An Evaluation Of An Emotionally Intelligent Nurse Essay

An Evaluation Of An Emotionally Intelligent Nurse Essay

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1) An example of an emotionally intelligent nurse would be a nurse who shows empathy and sensitivity towards a patient who just became aware of his diagnosis of cancer. She acknowledges the patient’s emotions and is aware of certain things she should and should not say during this time. In contrast, being cognitively intelligent doesn’t involve an emotional aspect and focuses primarily on knowledge. An example would be describing the type of cancer the patient has or discussing treatment options before giving the patient time to process the situation and/ or ask how he is feeling. In my opinion, being emotionally intelligent is one of the keys to holistic care but unfortunately there are times where the nurse may be emotionally underdeveloped. In situations like this, the patients and families’ care is ultimately put at risk. If a nurse isn’t aware how to be sensitive to a patient during a time of need, the patient may interpret this as the nurse not caring when this, most likely, is not the case. Being emotionally underdeveloped can make the patient and family feel uncomfortable or in some cases may even add on more stress to their situation which can have a domino effect. If one nurse is viewed as emotionally underdeveloped then the patient may think all of the health care team members are the same way which creates negative energy and can lead to a stressful and uncomfortable environment.
2) Leadership, management and followership are all important concepts that nurses’ play a role in on a daily basis. When a nurse displays leadership she assesses a complex situation and is able to take action and achieve outcomes through collective efforts and is able to inspire their followers (Yoder-Wise, 2014). In order to be in a leadersh...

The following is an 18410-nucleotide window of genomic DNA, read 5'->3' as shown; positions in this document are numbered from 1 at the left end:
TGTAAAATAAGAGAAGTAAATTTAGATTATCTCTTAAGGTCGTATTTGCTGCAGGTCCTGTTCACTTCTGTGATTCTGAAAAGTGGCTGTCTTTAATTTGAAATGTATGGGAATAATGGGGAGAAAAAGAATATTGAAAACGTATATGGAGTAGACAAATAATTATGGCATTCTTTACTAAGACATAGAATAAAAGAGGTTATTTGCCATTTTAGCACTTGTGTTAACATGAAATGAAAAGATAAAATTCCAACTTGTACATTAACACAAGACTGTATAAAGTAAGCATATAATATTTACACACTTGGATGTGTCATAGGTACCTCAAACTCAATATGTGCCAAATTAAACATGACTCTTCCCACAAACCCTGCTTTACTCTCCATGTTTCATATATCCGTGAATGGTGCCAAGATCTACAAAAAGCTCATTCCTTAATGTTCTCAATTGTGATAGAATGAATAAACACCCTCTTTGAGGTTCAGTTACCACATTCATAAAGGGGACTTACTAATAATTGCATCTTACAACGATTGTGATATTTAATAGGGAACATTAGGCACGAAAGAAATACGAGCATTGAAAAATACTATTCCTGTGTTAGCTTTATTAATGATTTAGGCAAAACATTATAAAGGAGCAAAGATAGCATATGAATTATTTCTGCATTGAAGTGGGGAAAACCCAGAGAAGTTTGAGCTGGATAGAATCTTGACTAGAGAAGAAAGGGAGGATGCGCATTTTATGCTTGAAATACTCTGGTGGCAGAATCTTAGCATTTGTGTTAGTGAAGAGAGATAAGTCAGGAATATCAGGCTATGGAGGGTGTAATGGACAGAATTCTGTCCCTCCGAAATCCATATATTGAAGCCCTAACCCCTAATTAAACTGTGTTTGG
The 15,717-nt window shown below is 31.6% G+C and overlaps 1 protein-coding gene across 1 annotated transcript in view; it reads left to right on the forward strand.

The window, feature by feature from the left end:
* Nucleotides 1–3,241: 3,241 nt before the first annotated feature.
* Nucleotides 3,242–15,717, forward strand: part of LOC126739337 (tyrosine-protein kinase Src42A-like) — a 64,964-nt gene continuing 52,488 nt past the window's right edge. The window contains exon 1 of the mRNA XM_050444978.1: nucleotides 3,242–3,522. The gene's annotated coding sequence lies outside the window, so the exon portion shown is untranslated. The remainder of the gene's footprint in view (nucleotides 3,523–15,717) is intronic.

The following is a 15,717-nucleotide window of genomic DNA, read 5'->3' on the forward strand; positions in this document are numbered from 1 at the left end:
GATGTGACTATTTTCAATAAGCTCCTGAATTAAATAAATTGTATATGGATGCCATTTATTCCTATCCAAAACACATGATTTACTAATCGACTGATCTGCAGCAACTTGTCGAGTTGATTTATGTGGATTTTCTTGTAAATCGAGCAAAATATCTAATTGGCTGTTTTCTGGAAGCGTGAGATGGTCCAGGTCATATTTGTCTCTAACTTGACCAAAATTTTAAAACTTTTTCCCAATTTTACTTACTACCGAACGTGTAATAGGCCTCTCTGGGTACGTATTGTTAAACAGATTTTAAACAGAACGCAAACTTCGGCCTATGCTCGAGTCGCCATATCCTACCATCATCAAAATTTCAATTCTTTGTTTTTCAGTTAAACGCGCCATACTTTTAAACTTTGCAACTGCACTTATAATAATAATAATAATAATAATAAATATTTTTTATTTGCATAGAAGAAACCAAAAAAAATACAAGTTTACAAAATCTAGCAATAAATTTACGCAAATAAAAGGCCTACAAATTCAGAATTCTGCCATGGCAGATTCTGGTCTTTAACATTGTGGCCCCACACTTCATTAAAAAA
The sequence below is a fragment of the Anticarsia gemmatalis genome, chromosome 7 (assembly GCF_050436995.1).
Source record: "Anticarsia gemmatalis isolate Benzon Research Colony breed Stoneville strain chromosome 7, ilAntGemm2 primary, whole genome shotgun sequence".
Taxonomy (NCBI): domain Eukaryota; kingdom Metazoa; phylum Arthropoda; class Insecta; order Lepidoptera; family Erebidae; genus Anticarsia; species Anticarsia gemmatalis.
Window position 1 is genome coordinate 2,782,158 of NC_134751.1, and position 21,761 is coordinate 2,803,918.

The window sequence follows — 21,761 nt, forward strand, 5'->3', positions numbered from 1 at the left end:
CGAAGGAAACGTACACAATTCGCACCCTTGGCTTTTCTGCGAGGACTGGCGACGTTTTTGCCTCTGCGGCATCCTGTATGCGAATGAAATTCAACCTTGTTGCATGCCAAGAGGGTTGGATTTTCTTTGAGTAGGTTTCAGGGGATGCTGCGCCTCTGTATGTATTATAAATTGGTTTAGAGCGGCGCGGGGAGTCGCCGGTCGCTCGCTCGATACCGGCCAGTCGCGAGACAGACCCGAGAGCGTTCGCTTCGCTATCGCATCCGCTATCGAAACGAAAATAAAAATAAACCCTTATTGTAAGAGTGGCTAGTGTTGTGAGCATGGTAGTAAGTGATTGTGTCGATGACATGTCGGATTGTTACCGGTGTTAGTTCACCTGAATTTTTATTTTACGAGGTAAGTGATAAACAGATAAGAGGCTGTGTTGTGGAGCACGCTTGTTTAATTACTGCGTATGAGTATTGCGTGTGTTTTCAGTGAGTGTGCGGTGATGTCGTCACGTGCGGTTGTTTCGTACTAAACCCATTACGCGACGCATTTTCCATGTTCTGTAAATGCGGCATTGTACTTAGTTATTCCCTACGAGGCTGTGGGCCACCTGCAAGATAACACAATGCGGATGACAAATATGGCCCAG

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...etween $50,000 and $74, 999” (U.S. Census Bureau, 2013). The majority of households in this city include families which explain why more schools had to be built and the overall increase in population explains the need for a bigger and accommodating hospital.
References
Skerrett, Patrick. (2013, March 5). Panel cities top 10 strategies for improving patient
safety. Retrieved on 1.16.2015 from
http://www.health.harvard.edu/blog/panel-cites-top-10-strategies-for-improving-patient-safety-201303055951
U.S. Census Bureau. (2013). [Graph illustrates social and economic characteristics along
with demographic and housing estimates]. 2009-2013 American Community
Survey 5-year estimates. Retrieved on 1.16.2015 from
http://quickfacts.census.gov/qfd/states/13/13223lk.html
Yoder-Wise, P. S. (2014). Leading and Managing in Nursing. (Rev. ed.). St. Louis, MO:
Elsevier Inc.

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